WHAT IS THE MISSION OF THE WCWB EMERGENCY TASK FORCE? Since 2012, I have been a Committee Member of World Chefs Without Borders and Chairman of the WCWB Emergency Task Force since 2016. Forming a response team and assigning responsibilities is one of the crucial steps on any emergency response team. If your emergency response team members are not familiar with their roles and responsibilities, important response actions may be missed.   HOW IS THE WCWB EMERGENCY TASK FORCE STRUCTURED? The WCWB Emergency Task Force is a sub-committee of World Chefs Without Borders. All of the task force team members are carefully selected based on their participation in a massive past disaster aid relief effort program, i.e: Greece border refugee  aid providing 700,000 meals, Italy earthquake efforts etc.   WHAT TYPES OF PROJECTS OR INITIATIVES DOES THE WCWB EMERGENCY TASK FORCE DO? Provide humanitarian support with basic meals in the most urgent phase e.g. following a natural catastrophe. When possible, provide to support for the reconstruction of local communities. Provide assistance to WCWB and partners for disaster aid relief and fund raising initiatives. Establish a work process for emergency relief efforts, including a network of Country Ambassadors as local representatives.

WHAT TYPE OF PLANNING IS DONE TO GET READY FOR THESE PROJECTS OR INITIATIVES?

We organise and supervise the supply of care, food, and fresh water to the disaster effected area, and coordinate with the Worldchefs National Member Societies in their international missions, especially with manpower, materials, food, financial resources and the organising of on-site logistics. HOW CAN WORLDCHEFS MEMBERS SUPPORT THE EFFORTS OF THE WCWB EMERGENCY TASK FORCE?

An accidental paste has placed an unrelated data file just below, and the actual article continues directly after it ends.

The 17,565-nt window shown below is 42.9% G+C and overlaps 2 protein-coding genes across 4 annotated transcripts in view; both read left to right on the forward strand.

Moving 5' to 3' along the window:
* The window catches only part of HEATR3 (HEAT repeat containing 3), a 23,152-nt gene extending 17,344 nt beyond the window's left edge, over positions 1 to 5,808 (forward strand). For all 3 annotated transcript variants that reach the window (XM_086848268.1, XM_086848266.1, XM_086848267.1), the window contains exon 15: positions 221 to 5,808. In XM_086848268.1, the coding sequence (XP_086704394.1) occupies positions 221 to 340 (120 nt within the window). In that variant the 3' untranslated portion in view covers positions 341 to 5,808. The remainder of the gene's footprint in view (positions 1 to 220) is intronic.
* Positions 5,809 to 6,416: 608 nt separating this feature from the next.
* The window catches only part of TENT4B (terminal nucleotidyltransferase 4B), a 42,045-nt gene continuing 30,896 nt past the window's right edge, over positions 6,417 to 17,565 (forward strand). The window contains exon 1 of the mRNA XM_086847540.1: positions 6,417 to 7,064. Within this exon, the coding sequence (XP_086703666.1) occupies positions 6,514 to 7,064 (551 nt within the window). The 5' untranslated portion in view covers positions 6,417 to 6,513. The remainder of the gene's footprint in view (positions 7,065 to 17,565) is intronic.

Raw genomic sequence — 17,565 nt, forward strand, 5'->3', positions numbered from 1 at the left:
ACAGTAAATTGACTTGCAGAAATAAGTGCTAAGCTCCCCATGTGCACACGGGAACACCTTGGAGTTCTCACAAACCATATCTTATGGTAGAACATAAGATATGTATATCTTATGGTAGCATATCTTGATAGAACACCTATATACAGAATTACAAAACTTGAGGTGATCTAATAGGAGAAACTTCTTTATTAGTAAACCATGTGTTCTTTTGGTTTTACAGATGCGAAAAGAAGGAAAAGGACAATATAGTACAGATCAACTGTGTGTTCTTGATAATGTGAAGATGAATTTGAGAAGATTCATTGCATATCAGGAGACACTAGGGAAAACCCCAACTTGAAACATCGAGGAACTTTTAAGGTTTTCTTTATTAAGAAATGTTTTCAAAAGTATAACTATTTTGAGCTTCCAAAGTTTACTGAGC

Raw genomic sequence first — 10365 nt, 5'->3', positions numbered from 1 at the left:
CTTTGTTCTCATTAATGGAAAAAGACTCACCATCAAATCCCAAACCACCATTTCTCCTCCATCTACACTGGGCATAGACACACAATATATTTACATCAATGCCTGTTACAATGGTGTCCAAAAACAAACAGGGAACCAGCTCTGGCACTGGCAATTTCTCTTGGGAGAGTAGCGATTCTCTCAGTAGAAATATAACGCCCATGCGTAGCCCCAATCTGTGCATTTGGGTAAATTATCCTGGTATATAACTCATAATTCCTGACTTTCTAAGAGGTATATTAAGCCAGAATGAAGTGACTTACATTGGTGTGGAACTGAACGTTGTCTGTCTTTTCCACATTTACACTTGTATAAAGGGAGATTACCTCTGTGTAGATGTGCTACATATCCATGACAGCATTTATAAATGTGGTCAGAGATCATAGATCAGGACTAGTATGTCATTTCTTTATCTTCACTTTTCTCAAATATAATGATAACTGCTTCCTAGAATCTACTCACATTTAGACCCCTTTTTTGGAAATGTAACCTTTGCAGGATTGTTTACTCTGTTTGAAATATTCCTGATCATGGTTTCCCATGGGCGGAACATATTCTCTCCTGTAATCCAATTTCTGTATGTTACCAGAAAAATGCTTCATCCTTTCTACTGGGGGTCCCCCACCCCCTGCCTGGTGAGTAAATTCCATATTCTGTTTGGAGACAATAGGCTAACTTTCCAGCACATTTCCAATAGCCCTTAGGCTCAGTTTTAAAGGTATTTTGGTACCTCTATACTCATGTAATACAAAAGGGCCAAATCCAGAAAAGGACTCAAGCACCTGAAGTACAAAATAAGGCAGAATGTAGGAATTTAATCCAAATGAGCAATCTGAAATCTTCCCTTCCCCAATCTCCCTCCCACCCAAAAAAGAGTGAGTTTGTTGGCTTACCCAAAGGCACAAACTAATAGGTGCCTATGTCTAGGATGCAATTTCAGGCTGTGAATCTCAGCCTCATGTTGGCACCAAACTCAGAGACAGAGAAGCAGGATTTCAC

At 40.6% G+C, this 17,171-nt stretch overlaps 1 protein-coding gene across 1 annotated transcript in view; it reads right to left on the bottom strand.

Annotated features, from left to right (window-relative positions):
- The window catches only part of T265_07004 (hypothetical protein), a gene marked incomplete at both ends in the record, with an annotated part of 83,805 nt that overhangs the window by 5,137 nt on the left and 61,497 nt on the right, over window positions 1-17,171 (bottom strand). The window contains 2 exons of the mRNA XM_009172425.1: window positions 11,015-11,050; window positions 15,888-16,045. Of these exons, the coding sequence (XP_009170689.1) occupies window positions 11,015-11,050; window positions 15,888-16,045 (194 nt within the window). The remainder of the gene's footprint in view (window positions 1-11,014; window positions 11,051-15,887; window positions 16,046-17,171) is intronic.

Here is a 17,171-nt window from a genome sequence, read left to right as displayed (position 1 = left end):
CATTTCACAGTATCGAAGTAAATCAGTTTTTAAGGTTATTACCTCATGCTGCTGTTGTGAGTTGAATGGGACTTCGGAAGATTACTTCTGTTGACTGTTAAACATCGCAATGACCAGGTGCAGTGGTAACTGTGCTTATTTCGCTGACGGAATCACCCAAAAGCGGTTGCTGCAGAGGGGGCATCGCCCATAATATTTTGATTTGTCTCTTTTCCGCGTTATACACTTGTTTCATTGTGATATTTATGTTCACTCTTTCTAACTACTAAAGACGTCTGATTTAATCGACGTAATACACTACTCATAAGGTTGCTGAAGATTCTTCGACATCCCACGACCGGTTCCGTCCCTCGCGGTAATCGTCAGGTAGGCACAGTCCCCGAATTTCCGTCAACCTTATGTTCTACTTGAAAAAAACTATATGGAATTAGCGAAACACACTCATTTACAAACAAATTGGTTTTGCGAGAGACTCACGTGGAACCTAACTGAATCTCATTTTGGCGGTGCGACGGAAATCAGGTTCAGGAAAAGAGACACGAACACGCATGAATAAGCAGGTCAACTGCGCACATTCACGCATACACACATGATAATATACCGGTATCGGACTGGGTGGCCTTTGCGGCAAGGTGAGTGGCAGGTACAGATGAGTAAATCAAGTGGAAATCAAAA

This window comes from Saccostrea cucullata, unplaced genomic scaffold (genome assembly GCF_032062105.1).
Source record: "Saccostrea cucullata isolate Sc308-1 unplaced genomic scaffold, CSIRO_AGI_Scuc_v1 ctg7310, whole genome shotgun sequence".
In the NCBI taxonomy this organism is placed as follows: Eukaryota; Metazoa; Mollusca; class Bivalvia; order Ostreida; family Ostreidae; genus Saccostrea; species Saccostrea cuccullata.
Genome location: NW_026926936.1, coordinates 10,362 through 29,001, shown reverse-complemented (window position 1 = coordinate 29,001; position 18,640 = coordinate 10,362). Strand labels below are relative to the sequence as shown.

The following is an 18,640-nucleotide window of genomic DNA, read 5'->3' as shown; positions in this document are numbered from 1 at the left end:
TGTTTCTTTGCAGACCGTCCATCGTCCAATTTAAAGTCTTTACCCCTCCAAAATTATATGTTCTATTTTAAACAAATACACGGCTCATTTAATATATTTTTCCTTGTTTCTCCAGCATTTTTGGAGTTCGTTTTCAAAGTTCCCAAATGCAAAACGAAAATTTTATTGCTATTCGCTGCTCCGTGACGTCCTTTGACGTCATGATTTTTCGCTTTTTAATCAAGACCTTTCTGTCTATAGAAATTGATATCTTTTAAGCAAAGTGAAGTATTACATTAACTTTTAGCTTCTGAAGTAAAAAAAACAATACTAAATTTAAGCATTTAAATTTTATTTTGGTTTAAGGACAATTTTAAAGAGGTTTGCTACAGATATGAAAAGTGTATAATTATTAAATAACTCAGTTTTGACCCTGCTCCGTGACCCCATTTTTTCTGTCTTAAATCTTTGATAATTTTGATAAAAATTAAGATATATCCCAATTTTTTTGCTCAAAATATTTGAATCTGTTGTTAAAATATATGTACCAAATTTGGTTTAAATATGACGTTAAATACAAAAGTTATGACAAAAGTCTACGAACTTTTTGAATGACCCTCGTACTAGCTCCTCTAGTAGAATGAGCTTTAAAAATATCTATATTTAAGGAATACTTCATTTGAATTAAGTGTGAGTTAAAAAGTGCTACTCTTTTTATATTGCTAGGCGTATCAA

KOK KHEONG (KK) YAU Chairman, Malaysia World Chefs Without Borders (WCWB) Emergency Task Force 16 WORLDCHEFS MAGAZINE

We welcome any support for fundraising and disaster aid relief through participation or donations. For example, young chefs are always a great force in promoting what we do with their social media presence. In April 2020, WCWB is also planning a Chef ’s Social Responsibility (CRS) event in Cambodia. If any of you will like to contribute, contact Willment Leong, WCWB Chairman: wcwb@worldchefs.org    COMPLETE THIS SENTENCE, WORLDCHEFS IS… more than the UN of all the chefs in the world!


WORLDCHEFS – INSIDE WORLDCHEFS

DO YOU ANTICIPATE CHANGES IN 2019 OR 2020? We have recently made changes to focus on limiting the use of nonedible colors or glitters in plated dessert in the competition guidelines. Every profession evolves so much faster today than a few decades ago. Sometimes technology is leading the way, at other times new ingredients of techniques are introduced. We have to prepare for their implementations in any categories but we must stay vigilant and be able to identify and penalise frauds. As chefs, we hold our customer‘s health in our hand and we must strive to promote safe and healthy food trends. To that end we shall explore ways to welcome more artists to culinary competition by modifying the minimum dimension of certain categories of centerpieces (i.e: marzipan). We should also update the rules and judging criteria for sculpted cakes, wedding cakes, and gum paste decorations so the participants can better prepare. We are also constantly looking out for feedback. ARE THERE ANY NEW TRENDS HAPPENING IN PASTRY ARTS THAT YOU SEE REFLECTED IN THE ENTRIES AT THE COMPETITIONS? Dexterity is progressively replaced by the many tools, forms, and mould making material available locally or online. Designers are sharing their expertise with chefs and guiding them (with computerised tools) to create exceptional petits-fours, plated desserts, and centerpieces.   WHO CAN APPLY FOR THE SEMINARS? Pastry Competition Seminars are open to any chef, pastry chef, or aspiring judge who wishes to participate, no matter how much training he or she has. The earlier in your career you attend the seminar, the more you will gain from it.   IS A PARTICIPANT AUTOMATICALLY QUALIFIED TO BE A PASTRY JUDGE AFTER COMPLETING THE PASTRY COMPETITION SEMINAR?